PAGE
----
Daisies have been on the “Between Earth and Sky” journey for the better part of the year, so far. In this journey they have learned quite a bit about nature and America. Last week the Flower Friend characters in the story took a trip through Dairyland USA so we followed it up with a trip to our local dairy. Graff Dairy is a family owned business that has been in our town for 50 years. We were given a tour by Dave Nichols, who has been running the place for 38 years.
Graff Dairy owns 220 Holstein cows (kept on a farm 20 miles away). We learned they milk their cows every day, twice a day, at midnight and noon! Cows produce 10-15 gallons of milk a day but can not start producing milk until after they have had a calf. Each cow is milked for 9 months of the year and have a 3 month “vacation” each year while they are pregnant. So, 80% of the 220 are in production at any given time.
Graff Dairy feeds their cows “sweet feed” made from hay, oats, barley, corn and wheat. This makes their milk sweeter tasting than milk from dairies who feed their cows grass.
The process for getting the milk into bottles was pretty intense, but happened in a pretty small space and rather quickly. Graff produces 300 gallons of milk in an hour. They also make delicious ice cream every day.
This is the holding tank where milk is put at the beggining of the process. The tank can hold 2000lbs of milk. In order for the girls to grasp how much that was we told them a whale could fit in the tank…they “got it” after that. The tank is refrigerated and has a large paddle in it to keep the milk temperature regulated and even.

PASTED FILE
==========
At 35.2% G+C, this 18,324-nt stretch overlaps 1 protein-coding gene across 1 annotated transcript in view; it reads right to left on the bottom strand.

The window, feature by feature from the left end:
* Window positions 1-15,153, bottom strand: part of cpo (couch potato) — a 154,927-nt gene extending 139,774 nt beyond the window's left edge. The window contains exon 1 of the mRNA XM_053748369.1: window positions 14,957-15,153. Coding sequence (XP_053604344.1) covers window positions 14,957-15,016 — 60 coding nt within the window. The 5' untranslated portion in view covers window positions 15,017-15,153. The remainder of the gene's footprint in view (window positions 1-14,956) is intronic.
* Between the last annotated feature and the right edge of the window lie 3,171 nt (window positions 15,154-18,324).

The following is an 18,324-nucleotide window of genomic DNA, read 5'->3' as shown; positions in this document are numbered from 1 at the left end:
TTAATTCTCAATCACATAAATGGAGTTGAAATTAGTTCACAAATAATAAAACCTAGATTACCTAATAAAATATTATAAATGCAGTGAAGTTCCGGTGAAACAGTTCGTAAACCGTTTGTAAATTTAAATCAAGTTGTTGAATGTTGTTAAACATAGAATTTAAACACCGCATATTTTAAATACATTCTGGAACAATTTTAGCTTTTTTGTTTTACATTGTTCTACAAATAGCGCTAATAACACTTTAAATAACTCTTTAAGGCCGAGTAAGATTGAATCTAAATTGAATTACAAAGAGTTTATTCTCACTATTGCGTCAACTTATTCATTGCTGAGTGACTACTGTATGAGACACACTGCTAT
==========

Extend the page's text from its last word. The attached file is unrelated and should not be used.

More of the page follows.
We learned a little about pasteruization (named after its inventor, Louis Pasteur) and homogenizing milk.
Pasteurization is a process by which milk is heated to a temp of a MIMIMUM of 161 degrees but usually around 167 degrees and then cooling it down to slow the spoilage process caused by the germs that grow in the milk. We learned the ideal temperature for milk is 38 degrees because at 40.5 degrees the bacteria in the milk will double every hour!
Homogenization is the process by which cream/fat is incorporated into the skim milk. Basically the milk is “squished” with 1700lbs per square inch of pressure (photo above is Miss I. about to get “homogenized”…she was “squished from each direction to illustrate what happens inside the machine). Ice cream is homogenized at over 3000lbs per square inch of pressure. Some people prefer skim milk to whole milk because it is lower in fat, but we learned the naturally occuring vitamins in milk are in the cream. So, higher fat milks don’t need added vitamins.
After learning about how milk goes from the cow and into bottles, we also learned a little about how they have to keep their equipment immaculate! Milk can only contain 5parts of “dirt” to every 1M parts. To put it in perspective, tap water averages about 30 parts of dirt per million and expensive bottled water about 20 parts per million! When the dairy is spot checked by inspectors, if they are even at 6 parts per million, they have to dump the entire 2000lb batch! Dave, showed the girls that stainless steel is REALLY easy to see when it is clean or dirty because when you press your fingers to it, it will leave a finger print. Even more crazy, was we were told that finger print alone was too much dirt for his milk!! The cleaning process takes longer, in his 12 hour processing day, than bottling the milk does. He also runs a wash of chlorine through his machines again each morning before the milk arrives at 2:30am, to make sure any dirt from the day before after the wash, isn’t in the machines!
The girls got a “pup cup” (small sample cup, often given to visiting pets) of their choice of ice cream flavors that day! Graff Dairy is pretty well-known locally for its amazing ice cream. The hour we were on our tour, there was a constant stream of cars at their drive up window of people ordering yummy treats….even on this COLD and rainy day!
While we would have liked to take a photo of the girls in front of the dairy’s sign, it was raining and about 35degrees out…so the photo above was taken off the web. It is a cute sign and a photo we would have loved to have! We would like to extend a HUGE thank you to Dave and the staff at Graff for their time and shared information!